How “Dead Boy Detectives” scored those “The Sandman” cameos

How “Dead Boy Detectives” scored those “The Sandman” cameos

Netflix's new supernatural show sees Death and Despair from a different angle.

Warning: This article contains spoilers for Dead Boy Detectives.

It’s a rainy day in England, and Entertainment Weekly has just broken the news to The Sandman star Tom Sturridge that his TV siblings have been cheating on him. While Sturridge wasn’t looking, Kirby Howell-Baptiste and Donna Preston (who play Death and Despair of the Endless on that show) made brief guest appearances on Netflix’s newest supernatural series, Dead Boy Detectives — itself based on a particular issue of Neil Gaiman’s original Sandman comic.

“I didn’t know you did this,” a shocked Sturridge tells Howell-Baptiste after EW asks her a question about her cameo appearance in the Dead Boy Detectives premiere.

“Yeah, I snuck off to Canada,” Howell-Baptiste says impishly. “I shot on a different show!”

“How long were you there?”

“One day. I mean, I flew in, I shot, and I left the next day. It’s been a family secret!”

“It feels…kinda weird,” Sturridge says.

In his defense, this wasn’t always supposed to happen. In fact, Dead Boy Detectives showrunners Steve Yockey and Beth Schwartz were originally told it couldn’t happen. After all, their show was first being developed for Max, after the main characters were the focus of a backdoor pilot episode of Doom Patrol.



But Edwin Paine and Charles Rowland, two ghostly English boys who reject the afterlife in favor of solving supernatural mysteries on Earth, originated in issue #25 of The Sandman (written by Gaiman with art by Matt Wagner). So Yockey and Schwartz knew they wanted to keep a thematic connection with Gaiman’s world, even if they weren’t allowed to do so legally.

“Warner Bros.’ business affairs department sat us down and gave us a talking-to about, ‘Please don't dip your toe in the Sandman pond, because that belongs to Netflix,’” Yockey tells EW over Zoom. “So we decided that, rather than run away from that IP, we would build around it so that we could still just internally take place in The Sandman universe, even if we weren't allowed to specifically reference it. That ended up paying off big dividends because then there was a shift at the studio that moved us from Max to Netflix. I mean, it happened in a matter of weeks. I've never seen a TV transaction happen that fast.”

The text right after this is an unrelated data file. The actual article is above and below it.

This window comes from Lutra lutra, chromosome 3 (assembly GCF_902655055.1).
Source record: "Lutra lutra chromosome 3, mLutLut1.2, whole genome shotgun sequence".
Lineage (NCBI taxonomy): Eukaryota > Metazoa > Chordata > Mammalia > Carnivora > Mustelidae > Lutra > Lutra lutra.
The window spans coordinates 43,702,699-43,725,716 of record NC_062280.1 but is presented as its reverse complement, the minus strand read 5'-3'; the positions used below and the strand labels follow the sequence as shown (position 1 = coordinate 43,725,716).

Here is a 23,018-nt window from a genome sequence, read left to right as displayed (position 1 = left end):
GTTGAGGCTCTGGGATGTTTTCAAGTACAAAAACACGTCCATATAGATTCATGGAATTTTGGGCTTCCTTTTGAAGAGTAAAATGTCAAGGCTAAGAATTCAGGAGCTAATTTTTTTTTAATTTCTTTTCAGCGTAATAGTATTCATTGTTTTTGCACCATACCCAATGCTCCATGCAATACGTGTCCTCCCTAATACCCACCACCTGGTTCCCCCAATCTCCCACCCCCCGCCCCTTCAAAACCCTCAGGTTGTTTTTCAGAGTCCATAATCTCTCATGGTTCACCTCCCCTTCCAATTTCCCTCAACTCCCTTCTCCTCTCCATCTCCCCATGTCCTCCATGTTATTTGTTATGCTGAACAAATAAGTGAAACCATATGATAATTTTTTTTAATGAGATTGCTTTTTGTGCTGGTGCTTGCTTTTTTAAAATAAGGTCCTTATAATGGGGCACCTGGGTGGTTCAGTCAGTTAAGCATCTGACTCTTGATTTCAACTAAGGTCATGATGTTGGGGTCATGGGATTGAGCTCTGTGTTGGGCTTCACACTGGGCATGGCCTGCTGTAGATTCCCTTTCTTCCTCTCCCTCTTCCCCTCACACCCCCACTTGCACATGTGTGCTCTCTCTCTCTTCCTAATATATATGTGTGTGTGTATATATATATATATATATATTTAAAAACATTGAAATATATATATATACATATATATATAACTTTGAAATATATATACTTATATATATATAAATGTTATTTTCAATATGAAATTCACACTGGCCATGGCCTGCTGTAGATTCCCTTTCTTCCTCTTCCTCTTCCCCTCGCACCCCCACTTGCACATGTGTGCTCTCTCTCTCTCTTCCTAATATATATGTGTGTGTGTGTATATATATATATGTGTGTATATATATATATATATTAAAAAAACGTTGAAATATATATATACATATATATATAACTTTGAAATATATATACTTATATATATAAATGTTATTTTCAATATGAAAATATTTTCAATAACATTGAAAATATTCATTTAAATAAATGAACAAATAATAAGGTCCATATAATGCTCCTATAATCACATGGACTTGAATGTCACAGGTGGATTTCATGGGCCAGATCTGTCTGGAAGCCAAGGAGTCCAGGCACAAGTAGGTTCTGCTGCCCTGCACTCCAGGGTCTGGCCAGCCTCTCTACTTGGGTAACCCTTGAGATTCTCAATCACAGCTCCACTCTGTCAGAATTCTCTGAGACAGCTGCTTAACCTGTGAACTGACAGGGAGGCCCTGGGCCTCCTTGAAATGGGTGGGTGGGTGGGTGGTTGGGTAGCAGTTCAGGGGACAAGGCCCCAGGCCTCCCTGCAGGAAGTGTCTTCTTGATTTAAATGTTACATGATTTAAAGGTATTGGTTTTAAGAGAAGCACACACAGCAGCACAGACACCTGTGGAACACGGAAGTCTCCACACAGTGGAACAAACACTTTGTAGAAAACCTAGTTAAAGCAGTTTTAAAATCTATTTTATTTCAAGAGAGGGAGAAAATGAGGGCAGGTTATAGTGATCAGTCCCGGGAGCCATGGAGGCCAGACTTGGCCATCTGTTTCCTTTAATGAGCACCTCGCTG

Fortunately for both shows, Netflix was very receptive to Dead Boy Detectives, and made Howell-Baptiste and Preston available for their respective appearances. More than that, Gaiman himself helped script the scene where Howell-Baptiste’s Death appears in the series premiere.

"Neil wrote the first draft of that scene, so that was a total pleasure,” Yockey says. “We asked him and said, ‘If we're going to have Death, we know she's your baby — maybe even more than Dream in certain respects.’ He did a beautiful job, but then Kirby was a pleasure to have on set. She literally just becomes that character, in such a warm way. It's just such a magical thing to be able to have in the pilot. I think Beth and I are both still kind of a little bit shocked when she pops on screen. It's like, 'Oh, right, we got to do that!'"

What’s interesting about Death’s role in Dead Boy Detectives is that viewers get to see her from a different angle. In The Sandman, she’s the supportive big sister — both to Sturridge’s Dream and also to viewers. Her focus episode from The Sandman season 1, and the comic issue it’s very faithfully based on, is all about making the experience of death seem comforting, even loving.

But in Dead Boy Detectives, that familial connection is gone. Edwin and Charles don’t want to hear about how the afterlife isn’t as scary as it seems; they’re too busy running away from it (and her) as fast as they possibly can.

“I had a great time filming. Those guys are fantastic,” Howell-Baptiste says. “I think what was really nice about that was we talk so much in The Sandman about Death's job. ‘I have to go do my job and this is what it entails.’ We saw some of that in my episode last year, but it is nice to see it not in the context of her walking someone through it, but just going about it.”

<p>David Bukach/NetflixDavid Bukach/Netflix</p> George Rexstrew and Jayden Revri on 'Dead Boy Detectives'

David Bukach/NetflixDavid Bukach/Netflix

George Rexstrew and Jayden Revri on 'Dead Boy Detectives'

But of course, Death is not the only member of the Endless to show up in Dead Boy Detectives. Her sister Despair also appears in the season finale. For all the characters fear Death taking them away and separating them, they may not have considered the terror of Despair's realm, which exists on the other side of every mirror.

"So I met Donna and Kirby, and that was such a dream day," George Rexstrew, who plays Edwin on Dead Boy Detectives, tells EW. "I got the idea of what this show could be in terms of scale. And it was really fun getting to enter Despair's realm with the mirrors, because our set designer Tony Wohlgemuth almost exactly emulates the panel from The Sandman comics. It was quite surreal to be in the physical space."

Dead Boy Detectives is streaming now on Netflix.

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